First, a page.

Text description provided by the architects. Situated in a commercial street of the University district in the dense old downtown, ‘project Re-interpret’ operates newly. By making an appropriate and yet unfamiliar suggestion, it grants identity to the anonymous commercial street which is consist of a row of buildings that only exist as a facade covered with commercial signs. ‘project Re-interpret’ is an extension/renovation work that connects two 40-years-old buildings into one, in addition, to make each of them vertically extend.
The new red concrete core established penetrating through the existing building is the core that operates two buildings into one. The core, a new structure in the existing structure, includes service spaces with an elevator and a staircase. The red concrete mass is separate from existing buildings to face, which is also revealed from the outside. Structurally, this vertical core is in charge of most of the new five-story structure and is designed to transfer the load of the extended floor to a minimum in the existing building.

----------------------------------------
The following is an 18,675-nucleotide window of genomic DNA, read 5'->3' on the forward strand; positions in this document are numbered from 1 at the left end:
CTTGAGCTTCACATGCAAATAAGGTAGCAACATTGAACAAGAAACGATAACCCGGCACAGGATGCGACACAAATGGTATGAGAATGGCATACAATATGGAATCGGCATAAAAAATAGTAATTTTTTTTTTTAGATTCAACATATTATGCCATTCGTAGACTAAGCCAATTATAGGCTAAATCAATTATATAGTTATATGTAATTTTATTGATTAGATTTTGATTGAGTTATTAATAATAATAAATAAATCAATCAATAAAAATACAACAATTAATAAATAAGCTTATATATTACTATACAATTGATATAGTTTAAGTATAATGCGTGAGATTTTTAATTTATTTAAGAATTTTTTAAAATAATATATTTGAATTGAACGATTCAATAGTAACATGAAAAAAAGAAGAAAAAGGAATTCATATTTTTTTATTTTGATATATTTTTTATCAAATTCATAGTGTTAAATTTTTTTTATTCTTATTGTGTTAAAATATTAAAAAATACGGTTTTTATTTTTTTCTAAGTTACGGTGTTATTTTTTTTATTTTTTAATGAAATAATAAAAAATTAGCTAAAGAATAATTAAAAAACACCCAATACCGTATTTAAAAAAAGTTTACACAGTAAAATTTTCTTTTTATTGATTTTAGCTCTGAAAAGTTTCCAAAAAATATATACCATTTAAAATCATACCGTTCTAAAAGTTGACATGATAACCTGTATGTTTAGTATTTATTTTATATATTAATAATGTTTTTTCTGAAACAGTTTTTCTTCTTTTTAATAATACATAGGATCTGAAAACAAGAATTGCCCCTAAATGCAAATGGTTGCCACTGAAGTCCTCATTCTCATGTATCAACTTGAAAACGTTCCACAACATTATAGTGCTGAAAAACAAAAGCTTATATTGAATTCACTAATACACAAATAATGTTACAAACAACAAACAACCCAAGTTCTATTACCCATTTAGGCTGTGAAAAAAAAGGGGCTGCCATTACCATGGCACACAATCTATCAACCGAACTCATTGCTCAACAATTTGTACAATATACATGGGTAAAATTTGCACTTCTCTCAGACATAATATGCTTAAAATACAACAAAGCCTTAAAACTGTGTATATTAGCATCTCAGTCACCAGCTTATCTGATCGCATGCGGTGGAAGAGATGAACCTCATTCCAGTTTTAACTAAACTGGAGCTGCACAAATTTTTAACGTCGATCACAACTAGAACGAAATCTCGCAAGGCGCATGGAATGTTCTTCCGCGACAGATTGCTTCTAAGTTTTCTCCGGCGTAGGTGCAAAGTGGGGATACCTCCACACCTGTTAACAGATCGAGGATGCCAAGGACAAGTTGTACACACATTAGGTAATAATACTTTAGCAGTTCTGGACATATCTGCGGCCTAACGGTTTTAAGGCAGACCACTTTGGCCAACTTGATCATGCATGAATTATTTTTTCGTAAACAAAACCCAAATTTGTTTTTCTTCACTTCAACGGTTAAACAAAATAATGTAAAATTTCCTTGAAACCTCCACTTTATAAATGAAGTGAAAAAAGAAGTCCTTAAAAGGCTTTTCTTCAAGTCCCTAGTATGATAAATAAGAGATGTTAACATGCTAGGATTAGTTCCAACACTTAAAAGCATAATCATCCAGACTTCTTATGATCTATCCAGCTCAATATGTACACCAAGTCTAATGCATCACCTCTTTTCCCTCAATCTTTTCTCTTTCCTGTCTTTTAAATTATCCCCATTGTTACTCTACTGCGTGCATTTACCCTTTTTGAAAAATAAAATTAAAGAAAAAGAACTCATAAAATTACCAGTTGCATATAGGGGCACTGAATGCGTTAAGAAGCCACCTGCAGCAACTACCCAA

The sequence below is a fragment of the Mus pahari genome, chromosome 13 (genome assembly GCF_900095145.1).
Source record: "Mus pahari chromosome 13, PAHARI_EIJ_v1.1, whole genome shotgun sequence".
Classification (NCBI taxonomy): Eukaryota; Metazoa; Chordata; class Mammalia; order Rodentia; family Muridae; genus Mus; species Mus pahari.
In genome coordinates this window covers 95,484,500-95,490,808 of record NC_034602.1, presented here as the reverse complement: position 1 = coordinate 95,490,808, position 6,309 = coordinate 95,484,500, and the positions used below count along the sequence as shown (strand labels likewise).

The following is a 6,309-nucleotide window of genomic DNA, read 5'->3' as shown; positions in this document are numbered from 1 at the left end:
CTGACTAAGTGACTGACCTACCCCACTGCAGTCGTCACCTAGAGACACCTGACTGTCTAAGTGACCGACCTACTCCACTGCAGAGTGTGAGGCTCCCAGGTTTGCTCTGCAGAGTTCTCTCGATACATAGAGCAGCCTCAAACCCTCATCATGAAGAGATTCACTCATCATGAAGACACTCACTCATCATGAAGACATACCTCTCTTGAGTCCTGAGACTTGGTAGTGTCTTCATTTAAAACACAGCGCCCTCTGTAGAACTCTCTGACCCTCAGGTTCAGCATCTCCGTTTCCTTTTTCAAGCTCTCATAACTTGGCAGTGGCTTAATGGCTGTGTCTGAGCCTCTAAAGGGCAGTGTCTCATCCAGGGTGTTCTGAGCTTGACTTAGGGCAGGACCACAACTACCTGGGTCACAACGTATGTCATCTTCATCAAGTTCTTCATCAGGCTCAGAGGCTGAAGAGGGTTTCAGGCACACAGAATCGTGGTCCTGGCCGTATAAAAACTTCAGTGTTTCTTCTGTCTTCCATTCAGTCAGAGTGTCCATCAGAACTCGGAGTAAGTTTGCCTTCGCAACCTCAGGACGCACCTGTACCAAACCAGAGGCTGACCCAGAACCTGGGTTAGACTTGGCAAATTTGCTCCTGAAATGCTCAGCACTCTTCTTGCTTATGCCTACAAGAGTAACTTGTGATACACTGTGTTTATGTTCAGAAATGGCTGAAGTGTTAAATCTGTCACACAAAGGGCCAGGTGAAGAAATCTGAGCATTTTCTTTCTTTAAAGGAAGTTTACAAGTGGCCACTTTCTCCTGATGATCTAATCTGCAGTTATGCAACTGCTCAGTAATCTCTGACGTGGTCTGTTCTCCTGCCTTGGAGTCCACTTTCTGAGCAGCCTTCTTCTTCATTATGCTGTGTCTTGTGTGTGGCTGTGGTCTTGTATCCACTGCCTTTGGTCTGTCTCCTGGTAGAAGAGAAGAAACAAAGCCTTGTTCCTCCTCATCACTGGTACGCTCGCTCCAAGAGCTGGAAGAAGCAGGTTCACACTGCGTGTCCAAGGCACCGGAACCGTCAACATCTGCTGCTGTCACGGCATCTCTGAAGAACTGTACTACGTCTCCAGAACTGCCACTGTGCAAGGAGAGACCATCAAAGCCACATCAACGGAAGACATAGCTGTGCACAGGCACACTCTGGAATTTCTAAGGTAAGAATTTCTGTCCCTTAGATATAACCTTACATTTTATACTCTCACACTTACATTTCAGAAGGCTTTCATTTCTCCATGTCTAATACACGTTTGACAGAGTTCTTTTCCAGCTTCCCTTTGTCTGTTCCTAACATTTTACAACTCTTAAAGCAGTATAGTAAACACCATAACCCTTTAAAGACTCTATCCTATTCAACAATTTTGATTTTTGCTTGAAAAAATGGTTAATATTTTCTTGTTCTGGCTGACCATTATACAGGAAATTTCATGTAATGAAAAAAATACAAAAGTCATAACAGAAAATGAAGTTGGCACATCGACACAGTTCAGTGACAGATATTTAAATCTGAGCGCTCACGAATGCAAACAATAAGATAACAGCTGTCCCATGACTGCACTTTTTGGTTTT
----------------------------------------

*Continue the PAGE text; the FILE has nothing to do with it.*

The massivity of the red concrete construction on one side and the lightness on the other side respond. The composition of metals and windows invading clean white mass while creating a connection passage makes the contrast between the two buildings more definite. The concept of the red metal configuration continues to the back of the building, creating a staircase that protrudes outwards.
Two buildings are simultaneously creating contrast and balance with a different method of approach in structure and material: Each was applied with opposite methods of wet and dry to be renovated. The red concrete core greatly lessened the structural issues and necessary functions and therefore, it was possible for the other side to be extended with the minimum of the steel frame structure.
The outstretching red steel staircase regenerates the neglected alleyway, acting as an eye-catching object. The back yard connected to the first floor and the red external staircase revitalizes the surroundings and streets. Ironically, this was an architectural solution from the concern of maximizing the area suitable for commercial facility programs. The new structure maintains the scale of the original urban block and rhythm even though they become a doubled single volume. As pedestrians walk along familiar streets, they are aware of a new recognition of the city.